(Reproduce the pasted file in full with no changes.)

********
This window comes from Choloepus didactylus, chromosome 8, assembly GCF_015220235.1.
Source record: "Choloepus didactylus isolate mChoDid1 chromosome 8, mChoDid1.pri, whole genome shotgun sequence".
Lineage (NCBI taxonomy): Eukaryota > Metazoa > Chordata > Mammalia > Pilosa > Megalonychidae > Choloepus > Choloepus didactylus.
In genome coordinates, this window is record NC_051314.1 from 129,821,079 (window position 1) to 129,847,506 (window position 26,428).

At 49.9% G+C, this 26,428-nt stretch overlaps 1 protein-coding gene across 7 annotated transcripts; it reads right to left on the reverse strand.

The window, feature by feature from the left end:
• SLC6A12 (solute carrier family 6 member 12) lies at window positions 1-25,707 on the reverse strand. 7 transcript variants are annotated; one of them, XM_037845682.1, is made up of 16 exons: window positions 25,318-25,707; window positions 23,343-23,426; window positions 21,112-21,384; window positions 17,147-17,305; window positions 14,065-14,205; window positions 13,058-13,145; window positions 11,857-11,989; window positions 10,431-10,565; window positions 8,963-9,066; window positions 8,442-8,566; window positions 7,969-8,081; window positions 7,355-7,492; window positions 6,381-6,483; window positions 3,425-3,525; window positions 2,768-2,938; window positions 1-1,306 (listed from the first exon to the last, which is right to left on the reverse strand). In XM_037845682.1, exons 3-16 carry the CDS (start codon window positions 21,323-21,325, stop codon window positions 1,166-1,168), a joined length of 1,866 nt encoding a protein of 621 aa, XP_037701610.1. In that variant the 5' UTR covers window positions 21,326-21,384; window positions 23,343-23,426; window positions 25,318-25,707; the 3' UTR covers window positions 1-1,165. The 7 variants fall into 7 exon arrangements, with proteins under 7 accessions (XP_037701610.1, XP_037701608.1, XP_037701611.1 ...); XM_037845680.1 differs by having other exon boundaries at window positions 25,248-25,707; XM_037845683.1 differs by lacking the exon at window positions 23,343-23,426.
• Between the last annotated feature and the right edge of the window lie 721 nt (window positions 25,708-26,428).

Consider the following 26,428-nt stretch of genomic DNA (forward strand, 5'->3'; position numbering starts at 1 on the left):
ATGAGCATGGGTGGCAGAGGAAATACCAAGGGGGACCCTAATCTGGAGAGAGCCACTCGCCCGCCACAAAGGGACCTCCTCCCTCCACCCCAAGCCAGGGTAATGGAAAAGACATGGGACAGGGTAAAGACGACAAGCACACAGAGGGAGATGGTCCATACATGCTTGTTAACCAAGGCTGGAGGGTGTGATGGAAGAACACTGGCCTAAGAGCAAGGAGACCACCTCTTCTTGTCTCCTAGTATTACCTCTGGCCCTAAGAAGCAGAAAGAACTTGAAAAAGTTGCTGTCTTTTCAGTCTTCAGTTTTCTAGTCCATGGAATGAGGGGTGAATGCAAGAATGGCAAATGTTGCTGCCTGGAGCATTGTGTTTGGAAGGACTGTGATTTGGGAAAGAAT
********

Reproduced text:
This window comes from Choloepus didactylus, chromosome 8, assembly GCF_015220235.1.
Source record: "Choloepus didactylus isolate mChoDid1 chromosome 8, mChoDid1.pri, whole genome shotgun sequence".
Lineage (NCBI taxonomy): Eukaryota > Metazoa > Chordata > Mammalia > Pilosa > Megalonychidae > Choloepus > Choloepus didactylus.
In genome coordinates, this window is record NC_051314.1 from 129,821,079 (window position 1) to 129,847,506 (window position 26,428).

At 49.9% G+C, this 26,428-nt stretch overlaps 1 protein-coding gene across 7 annotated transcripts; it reads right to left on the reverse strand.

The window, feature by feature from the left end:
• SLC6A12 (solute carrier family 6 member 12) lies at window positions 1-25,707 on the reverse strand. 7 transcript variants are annotated; one of them, XM_037845682.1, is made up of 16 exons: window positions 25,318-25,707; window positions 23,343-23,426; window positions 21,112-21,384; window positions 17,147-17,305; window positions 14,065-14,205; window positions 13,058-13,145; window positions 11,857-11,989; window positions 10,431-10,565; window positions 8,963-9,066; window positions 8,442-8,566; window positions 7,969-8,081; window positions 7,355-7,492; window positions 6,381-6,483; window positions 3,425-3,525; window positions 2,768-2,938; window positions 1-1,306 (listed from the first exon to the last, which is right to left on the reverse strand). In XM_037845682.1, exons 3-16 carry the CDS (start codon window positions 21,323-21,325, stop codon window positions 1,166-1,168), a joined length of 1,866 nt encoding a protein of 621 aa, XP_037701610.1. In that variant the 5' UTR covers window positions 21,326-21,384; window positions 23,343-23,426; window positions 25,318-25,707; the 3' UTR covers window positions 1-1,165. The 7 variants fall into 7 exon arrangements, with proteins under 7 accessions (XP_037701610.1, XP_037701608.1, XP_037701611.1 ...); XM_037845680.1 differs by having other exon boundaries at window positions 25,248-25,707; XM_037845683.1 differs by lacking the exon at window positions 23,343-23,426.
• Between the last annotated feature and the right edge of the window lie 721 nt (window positions 25,708-26,428).

Consider the following 26,428-nt stretch of genomic DNA (forward strand, 5'->3'; position numbering starts at 1 on the left):
ATGAGCATGGGTGGCAGAGGAAATACCAAGGGGGACCCTAATCTGGAGAGAGCCACTCGCCCGCCACAAAGGGACCTCCTCCCTCCACCCCAAGCCAGGGTAATGGAAAAGACATGGGACAGGGTAAAGACGACAAGCACACAGAGGGAGATGGTCCATACATGCTTGTTAACCAAGGCTGGAGGGTGTGATGGAAGAACACTGGCCTAAGAGCAAGGAGACCACCTCTTCTTGTCTCCTAGTATTACCTCTGGCCCTAAGAAGCAGAAAGAACTTGAAAAAGTTGCTGTCTTTTCAGTCTTCAGTTTTCTAGTCCATGGAATGAGGGGTGAATGCAAGAATGGCAAATGTTGCTGCCTGGAGCATTGTGTTTGGAAGGACTGTGATTTGGGAAAGAAT